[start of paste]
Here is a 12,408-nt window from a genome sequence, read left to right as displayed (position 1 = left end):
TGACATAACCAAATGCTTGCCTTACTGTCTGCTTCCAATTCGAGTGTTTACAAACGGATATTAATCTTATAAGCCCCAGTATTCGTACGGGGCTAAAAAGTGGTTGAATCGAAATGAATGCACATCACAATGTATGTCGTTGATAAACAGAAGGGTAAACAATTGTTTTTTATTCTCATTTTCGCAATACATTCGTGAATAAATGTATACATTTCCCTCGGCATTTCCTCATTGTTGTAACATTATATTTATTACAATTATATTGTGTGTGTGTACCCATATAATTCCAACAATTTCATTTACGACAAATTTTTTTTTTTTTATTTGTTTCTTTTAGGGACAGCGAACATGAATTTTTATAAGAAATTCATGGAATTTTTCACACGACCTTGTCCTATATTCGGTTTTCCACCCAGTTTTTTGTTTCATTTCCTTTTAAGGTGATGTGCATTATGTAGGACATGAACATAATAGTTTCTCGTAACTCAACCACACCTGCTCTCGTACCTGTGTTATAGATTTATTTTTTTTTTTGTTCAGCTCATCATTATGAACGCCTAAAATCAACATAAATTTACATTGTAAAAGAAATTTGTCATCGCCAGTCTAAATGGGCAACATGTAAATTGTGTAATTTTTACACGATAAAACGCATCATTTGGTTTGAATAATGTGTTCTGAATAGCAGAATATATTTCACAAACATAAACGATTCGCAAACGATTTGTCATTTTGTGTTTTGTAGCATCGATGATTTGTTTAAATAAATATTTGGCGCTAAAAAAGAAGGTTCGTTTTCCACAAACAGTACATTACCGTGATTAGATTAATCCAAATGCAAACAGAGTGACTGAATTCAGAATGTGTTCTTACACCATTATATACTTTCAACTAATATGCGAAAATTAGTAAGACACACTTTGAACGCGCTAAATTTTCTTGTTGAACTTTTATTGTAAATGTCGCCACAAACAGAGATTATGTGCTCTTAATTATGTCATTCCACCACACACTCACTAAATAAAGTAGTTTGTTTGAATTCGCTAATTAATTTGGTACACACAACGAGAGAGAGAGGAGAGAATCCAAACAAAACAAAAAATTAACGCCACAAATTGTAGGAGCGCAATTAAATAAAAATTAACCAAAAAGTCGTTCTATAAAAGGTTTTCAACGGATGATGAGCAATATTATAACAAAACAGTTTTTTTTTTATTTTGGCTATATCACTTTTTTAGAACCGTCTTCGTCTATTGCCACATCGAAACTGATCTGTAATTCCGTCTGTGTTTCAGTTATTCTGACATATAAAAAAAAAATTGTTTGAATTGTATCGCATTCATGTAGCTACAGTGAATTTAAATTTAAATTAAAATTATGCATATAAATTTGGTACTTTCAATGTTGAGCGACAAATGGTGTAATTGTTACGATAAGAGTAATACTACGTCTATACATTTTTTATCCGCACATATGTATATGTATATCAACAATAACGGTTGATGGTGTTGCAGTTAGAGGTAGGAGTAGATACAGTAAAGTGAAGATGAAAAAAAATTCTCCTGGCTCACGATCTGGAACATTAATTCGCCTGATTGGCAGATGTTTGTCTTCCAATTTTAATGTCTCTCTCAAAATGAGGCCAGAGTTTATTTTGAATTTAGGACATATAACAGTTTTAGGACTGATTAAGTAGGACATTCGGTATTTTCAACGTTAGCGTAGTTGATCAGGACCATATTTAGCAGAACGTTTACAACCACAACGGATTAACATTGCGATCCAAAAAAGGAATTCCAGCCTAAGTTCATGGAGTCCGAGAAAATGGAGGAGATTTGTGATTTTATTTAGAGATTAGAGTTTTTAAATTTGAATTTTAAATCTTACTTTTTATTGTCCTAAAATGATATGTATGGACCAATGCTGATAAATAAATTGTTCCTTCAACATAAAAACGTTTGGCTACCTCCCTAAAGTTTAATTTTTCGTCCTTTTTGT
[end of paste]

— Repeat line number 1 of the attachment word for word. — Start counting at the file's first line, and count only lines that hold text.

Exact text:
Here is a 12,408-nt window from a genome sequence, read left to right as displayed (position 1 = left end):